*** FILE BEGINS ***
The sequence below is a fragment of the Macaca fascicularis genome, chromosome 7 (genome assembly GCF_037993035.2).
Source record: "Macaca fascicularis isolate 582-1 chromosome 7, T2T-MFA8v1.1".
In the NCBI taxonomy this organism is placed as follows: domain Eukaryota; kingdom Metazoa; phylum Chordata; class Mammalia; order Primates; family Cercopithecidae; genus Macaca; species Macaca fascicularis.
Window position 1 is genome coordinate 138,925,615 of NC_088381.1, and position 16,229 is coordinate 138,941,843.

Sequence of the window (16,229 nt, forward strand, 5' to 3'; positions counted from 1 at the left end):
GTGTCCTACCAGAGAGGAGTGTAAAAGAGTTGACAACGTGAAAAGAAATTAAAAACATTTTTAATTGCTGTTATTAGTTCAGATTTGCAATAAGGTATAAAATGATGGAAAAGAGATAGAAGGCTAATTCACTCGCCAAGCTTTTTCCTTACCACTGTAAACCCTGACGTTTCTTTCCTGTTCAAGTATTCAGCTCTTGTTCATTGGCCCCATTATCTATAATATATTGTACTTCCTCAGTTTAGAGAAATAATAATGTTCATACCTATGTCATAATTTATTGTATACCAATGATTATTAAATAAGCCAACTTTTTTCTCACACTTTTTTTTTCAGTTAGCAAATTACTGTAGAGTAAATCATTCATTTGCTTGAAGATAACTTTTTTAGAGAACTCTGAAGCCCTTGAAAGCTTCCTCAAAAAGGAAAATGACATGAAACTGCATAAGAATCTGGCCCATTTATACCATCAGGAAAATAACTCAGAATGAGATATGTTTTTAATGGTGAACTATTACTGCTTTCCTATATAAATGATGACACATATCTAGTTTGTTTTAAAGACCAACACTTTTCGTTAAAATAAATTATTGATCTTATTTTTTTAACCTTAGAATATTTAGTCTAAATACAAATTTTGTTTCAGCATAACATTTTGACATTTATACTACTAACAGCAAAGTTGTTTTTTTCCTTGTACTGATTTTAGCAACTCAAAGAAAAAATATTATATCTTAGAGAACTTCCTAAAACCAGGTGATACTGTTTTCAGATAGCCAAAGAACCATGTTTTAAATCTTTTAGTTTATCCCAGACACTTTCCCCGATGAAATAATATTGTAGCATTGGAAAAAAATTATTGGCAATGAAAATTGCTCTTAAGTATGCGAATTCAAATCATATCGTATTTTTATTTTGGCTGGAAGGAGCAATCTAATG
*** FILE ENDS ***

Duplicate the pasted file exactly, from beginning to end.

The sequence below is a fragment of the Macaca fascicularis genome, chromosome 7 (genome assembly GCF_037993035.2).
Source record: "Macaca fascicularis isolate 582-1 chromosome 7, T2T-MFA8v1.1".
In the NCBI taxonomy this organism is placed as follows: domain Eukaryota; kingdom Metazoa; phylum Chordata; class Mammalia; order Primates; family Cercopithecidae; genus Macaca; species Macaca fascicularis.
Window position 1 is genome coordinate 138,925,615 of NC_088381.1, and position 16,229 is coordinate 138,941,843.

Sequence of the window (16,229 nt, forward strand, 5' to 3'; positions counted from 1 at the left end):
GTGTCCTACCAGAGAGGAGTGTAAAAGAGTTGACAACGTGAAAAGAAATTAAAAACATTTTTAATTGCTGTTATTAGTTCAGATTTGCAATAAGGTATAAAATGATGGAAAAGAGATAGAAGGCTAATTCACTCGCCAAGCTTTTTCCTTACCACTGTAAACCCTGACGTTTCTTTCCTGTTCAAGTATTCAGCTCTTGTTCATTGGCCCCATTATCTATAATATATTGTACTTCCTCAGTTTAGAGAAATAATAATGTTCATACCTATGTCATAATTTATTGTATACCAATGATTATTAAATAAGCCAACTTTTTTCTCACACTTTTTTTTTCAGTTAGCAAATTACTGTAGAGTAAATCATTCATTTGCTTGAAGATAACTTTTTTAGAGAACTCTGAAGCCCTTGAAAGCTTCCTCAAAAAGGAAAATGACATGAAACTGCATAAGAATCTGGCCCATTTATACCATCAGGAAAATAACTCAGAATGAGATATGTTTTTAATGGTGAACTATTACTGCTTTCCTATATAAATGATGACACATATCTAGTTTGTTTTAAAGACCAACACTTTTCGTTAAAATAAATTATTGATCTTATTTTTTTAACCTTAGAATATTTAGTCTAAATACAAATTTTGTTTCAGCATAACATTTTGACATTTATACTACTAACAGCAAAGTTGTTTTTTTCCTTGTACTGATTTTAGCAACTCAAAGAAAAAATATTATATCTTAGAGAACTTCCTAAAACCAGGTGATACTGTTTTCAGATAGCCAAAGAACCATGTTTTAAATCTTTTAGTTTATCCCAGACACTTTCCCCGATGAAATAATATTGTAGCATTGGAAAAAAATTATTGGCAATGAAAATTGCTCTTAAGTATGCGAATTCAAATCATATCGTATTTTTATTTTGGCTGGAAGGAGCAATCTAATG